A Belgian-inspired brewpub serving elevated fare in the heart of Boulder's historic Pearl Street
Originally, the three of us were involved in opening Redfish New Orleans Brewhouse in Boulder in 1996. That is when Brian got his first cease and desist letter from a monastery for calling an ale "Trappist". That beer is now named Angry Monk. After opening West Flanders, we received a cease and desist for another beer that we had brewed at Redfish and brought back. This one ended amicably. Finally, the NFL sent us one for referencing the playoffs in an advertisement for a small-batch release. You just don’t know who you are going to piss off.
In September of 2013, just before our 1 year anniversary, the floods came to Boulder. Though we did not have any damage to our premises, it took Boulder and us a long time to recover from the economic redirection that occurred. In time, people began to get their lives back on line and went out for food and beer. We are happy to say that those days are behind us and we are all moving forward now.
West Flanders was founded by Brian, Mark and Chris who have been involved in the Boulder beer scene for a long time. As owners of The Sink, Mark and Chris supported the craft beer movement from the get-go being one of the first accounts outside of Ft. Collins to carry New Belgium and many other small brewery’s bombers. At the same time, Brian began as one of Lefthand’s first employees and was later the first person to put a craft beer in a can as head brewer for Oscar Blues. At West Flanders, we payhomage to the Colorado roots of the craft beer movement.
Brian was introduced to "good" beer when he was 17, spending a few months in a small Bavarian town as an exchange student in 1985. He was struck by the way in which beer was interwoven into Bavarian culture, and how it was revered and proudly cherished by the people. He knew then that he had to brew!
After a series of many strange but fortunate events he began working at Left Hand Brewing Co. in 1993. It was there that he learned that brewing beer and hard work went hand-in-hand - a good lesson to learn! Managing multiple yeast strains and respecting consistency in brewing while at Left Hand led him to help opening Redfish New Orleans Brewhouse in 1996.
The brewpub environment allowed him to experiment with a great number of different yeast strains and adjuncts, and before long he became obsessed with the way small artisanal Belgian brewers were approaching their craft. The Belgians brew beers that can be compared to no other on the planet: they recognize that each beer has a personality of its own, and aren't hampered creatively by trying to fit into a specific style.
In 2001, he began brewing at Oskar Blues in Lyons, CO. One day the owner told him that they should buy a canning machine and can their 6.5% ABV over-the-top hopped Pale Ale. Brian thought it was the stupidest idea he'd ever heard. They bought the canning machine, and that was the start of the canning revolution in the craft beer world.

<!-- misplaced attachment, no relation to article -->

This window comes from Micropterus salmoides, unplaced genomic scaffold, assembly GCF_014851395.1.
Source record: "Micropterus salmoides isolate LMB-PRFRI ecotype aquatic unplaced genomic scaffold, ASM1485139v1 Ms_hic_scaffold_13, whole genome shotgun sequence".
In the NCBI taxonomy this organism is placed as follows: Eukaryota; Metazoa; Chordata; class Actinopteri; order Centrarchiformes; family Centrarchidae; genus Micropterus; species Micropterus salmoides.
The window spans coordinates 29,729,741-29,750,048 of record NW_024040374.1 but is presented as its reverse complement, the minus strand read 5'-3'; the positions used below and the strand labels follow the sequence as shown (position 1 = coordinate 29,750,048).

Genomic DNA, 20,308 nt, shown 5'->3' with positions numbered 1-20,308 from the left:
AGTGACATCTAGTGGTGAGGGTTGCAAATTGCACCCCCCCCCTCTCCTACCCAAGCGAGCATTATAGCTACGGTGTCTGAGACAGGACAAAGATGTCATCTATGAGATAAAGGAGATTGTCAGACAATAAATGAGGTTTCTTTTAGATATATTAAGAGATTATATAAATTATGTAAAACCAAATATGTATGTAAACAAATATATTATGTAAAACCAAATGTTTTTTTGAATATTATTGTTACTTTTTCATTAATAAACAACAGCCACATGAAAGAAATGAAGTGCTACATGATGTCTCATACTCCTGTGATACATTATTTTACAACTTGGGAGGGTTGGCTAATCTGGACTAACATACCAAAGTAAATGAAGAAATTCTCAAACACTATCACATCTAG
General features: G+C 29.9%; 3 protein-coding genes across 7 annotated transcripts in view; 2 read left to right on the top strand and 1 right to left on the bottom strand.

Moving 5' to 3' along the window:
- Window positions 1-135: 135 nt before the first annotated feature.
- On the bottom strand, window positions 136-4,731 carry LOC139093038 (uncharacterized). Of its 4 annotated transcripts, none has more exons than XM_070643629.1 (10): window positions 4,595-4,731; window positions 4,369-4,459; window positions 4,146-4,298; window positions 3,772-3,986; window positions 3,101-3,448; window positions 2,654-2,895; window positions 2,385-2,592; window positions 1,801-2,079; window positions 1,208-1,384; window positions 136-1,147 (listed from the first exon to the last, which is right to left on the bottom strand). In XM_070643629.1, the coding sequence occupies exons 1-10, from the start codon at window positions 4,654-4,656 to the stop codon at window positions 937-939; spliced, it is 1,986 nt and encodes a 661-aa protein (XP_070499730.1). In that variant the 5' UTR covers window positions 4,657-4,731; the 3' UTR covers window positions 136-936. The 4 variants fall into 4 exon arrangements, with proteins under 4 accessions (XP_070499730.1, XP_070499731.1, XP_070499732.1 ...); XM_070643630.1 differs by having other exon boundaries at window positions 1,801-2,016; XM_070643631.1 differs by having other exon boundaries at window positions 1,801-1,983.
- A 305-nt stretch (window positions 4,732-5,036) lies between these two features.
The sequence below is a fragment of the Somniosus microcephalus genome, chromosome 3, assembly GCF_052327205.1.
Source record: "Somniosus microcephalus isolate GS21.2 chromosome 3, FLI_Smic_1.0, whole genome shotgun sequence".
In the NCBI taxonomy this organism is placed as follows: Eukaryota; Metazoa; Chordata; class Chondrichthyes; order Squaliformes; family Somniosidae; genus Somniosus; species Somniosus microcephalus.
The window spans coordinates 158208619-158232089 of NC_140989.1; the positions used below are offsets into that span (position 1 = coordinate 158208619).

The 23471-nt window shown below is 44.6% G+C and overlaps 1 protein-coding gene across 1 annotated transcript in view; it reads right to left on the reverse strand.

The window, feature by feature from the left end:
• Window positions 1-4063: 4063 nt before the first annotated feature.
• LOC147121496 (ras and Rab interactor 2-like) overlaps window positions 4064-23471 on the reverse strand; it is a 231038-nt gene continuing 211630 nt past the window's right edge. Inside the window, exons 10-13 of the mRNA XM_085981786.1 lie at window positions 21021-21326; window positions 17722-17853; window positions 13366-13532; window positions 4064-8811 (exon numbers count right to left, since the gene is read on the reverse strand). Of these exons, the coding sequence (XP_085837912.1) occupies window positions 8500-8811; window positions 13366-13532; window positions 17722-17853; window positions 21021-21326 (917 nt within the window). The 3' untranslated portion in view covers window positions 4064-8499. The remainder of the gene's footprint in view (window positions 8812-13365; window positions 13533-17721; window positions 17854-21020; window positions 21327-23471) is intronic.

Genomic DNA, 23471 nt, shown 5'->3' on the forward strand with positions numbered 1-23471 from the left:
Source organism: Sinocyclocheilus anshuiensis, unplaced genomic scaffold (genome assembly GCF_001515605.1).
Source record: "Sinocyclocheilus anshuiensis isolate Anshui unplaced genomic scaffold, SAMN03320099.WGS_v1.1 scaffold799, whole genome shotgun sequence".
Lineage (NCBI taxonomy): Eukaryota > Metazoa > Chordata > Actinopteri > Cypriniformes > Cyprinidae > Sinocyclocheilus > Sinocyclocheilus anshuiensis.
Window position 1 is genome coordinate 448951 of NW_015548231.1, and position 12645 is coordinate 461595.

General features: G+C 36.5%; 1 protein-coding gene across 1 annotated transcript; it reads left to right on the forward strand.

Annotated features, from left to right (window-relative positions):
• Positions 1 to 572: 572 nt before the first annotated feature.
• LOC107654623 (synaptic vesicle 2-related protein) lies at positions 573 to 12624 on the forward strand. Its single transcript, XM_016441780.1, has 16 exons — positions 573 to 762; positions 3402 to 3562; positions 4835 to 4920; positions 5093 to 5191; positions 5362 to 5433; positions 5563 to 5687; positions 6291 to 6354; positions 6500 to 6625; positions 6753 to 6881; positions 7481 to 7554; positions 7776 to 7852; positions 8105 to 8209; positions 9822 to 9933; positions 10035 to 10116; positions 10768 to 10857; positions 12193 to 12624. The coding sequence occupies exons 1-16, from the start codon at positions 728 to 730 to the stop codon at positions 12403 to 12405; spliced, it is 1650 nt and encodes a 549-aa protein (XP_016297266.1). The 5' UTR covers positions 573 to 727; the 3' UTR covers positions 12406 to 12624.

“I'm beyond excited to be a part of West Flanders Brewing Company,” he says, “It's a place where the traditions of Old World brewing are married with New World passion, coming together to create beers that will challenge our palates and satisfy our senses!”
In 1992, brothers Mark and Chris Heinritz partnered with their brother James, and Boulder native Cameron Stainton, to purchase The Sink from the Kavaur family. The Sink is a University of Colorado institution known for the “Sinkburger” and for being central to the collegiate lifestyle.
In 1996, the partners opened Redfish New Orleans Brewhouse just off the Pearl Street Mall on 13th Street. The original concept was to create a brewpub that didn't serve traditional pub fare. Redfish was a success, becoming both a local favorite and an industry leader and trendsetter in combining food and beer. In 1997, the ownership of Redfish changed. Mark and Chris continued to grow the concept and patronage of The Sink, which they still own to this day.
The dream of brewing new beers and creating Pearl Street's hot spot for the beer community were shelved.
Chris went looking for some new experiences and landed with the upstart Noodles & Company. He joined when the company totaled three restaurants and left five years later as the company was approaching one hundred. While there, Chris played roles in operations and construction helping to refine the concept.
Now approaching their twenty-year anniversary at The Sink, the Heinritz brothers have evolved the concept to be more food- driven. The food is made from scratch, and has even caught the attention of the Food Networks' Diners Drive-ins and Dives, as well as President Barack Obama who visited in April 2012.
This transformation has occurred without taking anything away from the allure and traditions The Sink has been a part of for ninety years.
With West Flanders Brewing Company, the brothers have once again teamed up with their old friend Brian Lutz to rekindle the spirit they first created at Redfish. As Mark likes to say, “We're getting the band back together with a new drummer I'm excited to revive the dream of Redfish, and create a community-based space that celebrates the craft of beer and good times.”